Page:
The United States still offers the world’s largest supply of scientists and engineers, but countries in East and Southeast Asia – most notably China – have “been catching up,” the National Science Board said in its annual “Science and Engineering Indicators” report, made public Thursday afternoon.
America’s lead is “distinct but decreasing,” the board said. China, it pointed out, “almost tripled its number [of researchers and science and engineering workers] since the mid-1990s.”
Meanwhile, from 2003 to 2012, China’s high-tech manufacturing sector grew fivefold, an increase that tripled its contributions to global high-tech manufacturing from 8 percent of the market to 24 percent in just nine years.
The United States, by comparison, made up 27 percent of the global total of high-tech manufacturing in 2012.
The rapid growth of China’s manufacturing sector came as it continued to spend lavishly on education and research-and-development in science and engineering – and as similar spending withered in North America and Western Europe in the wake of the market crash and Great Recession in late 2008.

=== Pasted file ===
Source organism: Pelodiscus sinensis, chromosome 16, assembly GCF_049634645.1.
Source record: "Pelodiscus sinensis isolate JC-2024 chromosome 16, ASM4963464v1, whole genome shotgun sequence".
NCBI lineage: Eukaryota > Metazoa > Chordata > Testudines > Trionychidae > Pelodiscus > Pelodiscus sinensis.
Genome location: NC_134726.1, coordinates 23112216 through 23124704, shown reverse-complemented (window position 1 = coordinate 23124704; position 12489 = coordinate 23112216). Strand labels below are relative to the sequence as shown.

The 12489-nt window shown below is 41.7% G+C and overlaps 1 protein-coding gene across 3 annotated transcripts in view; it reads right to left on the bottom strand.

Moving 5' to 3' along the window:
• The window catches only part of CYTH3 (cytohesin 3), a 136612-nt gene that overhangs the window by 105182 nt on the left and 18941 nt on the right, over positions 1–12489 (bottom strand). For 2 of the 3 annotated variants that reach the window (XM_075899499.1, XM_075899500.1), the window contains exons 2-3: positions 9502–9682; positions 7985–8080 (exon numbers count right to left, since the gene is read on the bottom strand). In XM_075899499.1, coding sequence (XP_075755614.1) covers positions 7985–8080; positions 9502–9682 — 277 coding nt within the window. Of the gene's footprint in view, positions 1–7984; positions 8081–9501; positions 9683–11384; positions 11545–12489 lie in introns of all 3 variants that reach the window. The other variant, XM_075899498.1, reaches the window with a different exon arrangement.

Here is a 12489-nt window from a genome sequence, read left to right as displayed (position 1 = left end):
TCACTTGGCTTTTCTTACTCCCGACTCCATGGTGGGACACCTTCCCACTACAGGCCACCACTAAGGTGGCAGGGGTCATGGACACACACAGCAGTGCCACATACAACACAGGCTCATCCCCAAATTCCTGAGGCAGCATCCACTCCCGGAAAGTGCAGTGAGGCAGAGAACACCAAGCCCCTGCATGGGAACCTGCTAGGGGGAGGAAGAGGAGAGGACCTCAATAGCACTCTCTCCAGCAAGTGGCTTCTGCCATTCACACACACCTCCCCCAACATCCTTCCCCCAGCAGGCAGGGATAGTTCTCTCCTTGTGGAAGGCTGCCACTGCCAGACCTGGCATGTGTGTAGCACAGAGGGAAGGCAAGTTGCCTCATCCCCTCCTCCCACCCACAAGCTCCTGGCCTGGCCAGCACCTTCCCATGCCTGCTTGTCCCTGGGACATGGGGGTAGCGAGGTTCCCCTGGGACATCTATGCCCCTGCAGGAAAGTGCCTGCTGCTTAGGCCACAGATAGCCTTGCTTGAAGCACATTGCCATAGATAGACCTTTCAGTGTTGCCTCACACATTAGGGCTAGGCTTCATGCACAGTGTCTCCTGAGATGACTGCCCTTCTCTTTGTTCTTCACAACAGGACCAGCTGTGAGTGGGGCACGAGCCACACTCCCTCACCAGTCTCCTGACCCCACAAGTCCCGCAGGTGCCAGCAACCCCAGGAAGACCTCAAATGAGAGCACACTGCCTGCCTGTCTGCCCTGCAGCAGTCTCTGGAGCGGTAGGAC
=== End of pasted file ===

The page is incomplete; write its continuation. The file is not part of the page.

“The global economic downturn had a significant impact on S&E [science and engineering]-related trends, especially in developed economies,” the report said. “During the downturn, economic activity involving S&E increased in the developing world, continuing the gradual shift in the world’s knowledge-based economic activity toward developing nations and away from developed ones.”
This increase, it continued, was especially “pronounced in Asia.”
Research-and-development spending in China, alone, rose from 2.2 percent of the global total in 2000 to 14.5 percent in 2011 – fueling a leap in East and Southeast Asia from 25 to 34 percent.
Similar spending in the United States fell from 37 percent to 30 percent of the global total, and spending in the European Union fell from 26 percent to 22 percent over the same period, in large measure due to decreased government, industry and university spending during the economic downturn.
Some of these trends, though, may change, the National Science Board said.
“Many of those developments appear to have been temporary, and there are signs of a return to pre-downturn patterns and trends,” the report said. “Nevertheless, the ongoing economic recovery has brought with it indications of emerging changes in S&E education and R&D.”
As the United States plays “a less dominant role in many areas” of science and engineering activity, the report cautioned, further “potentially disruptive developments” could be on the way.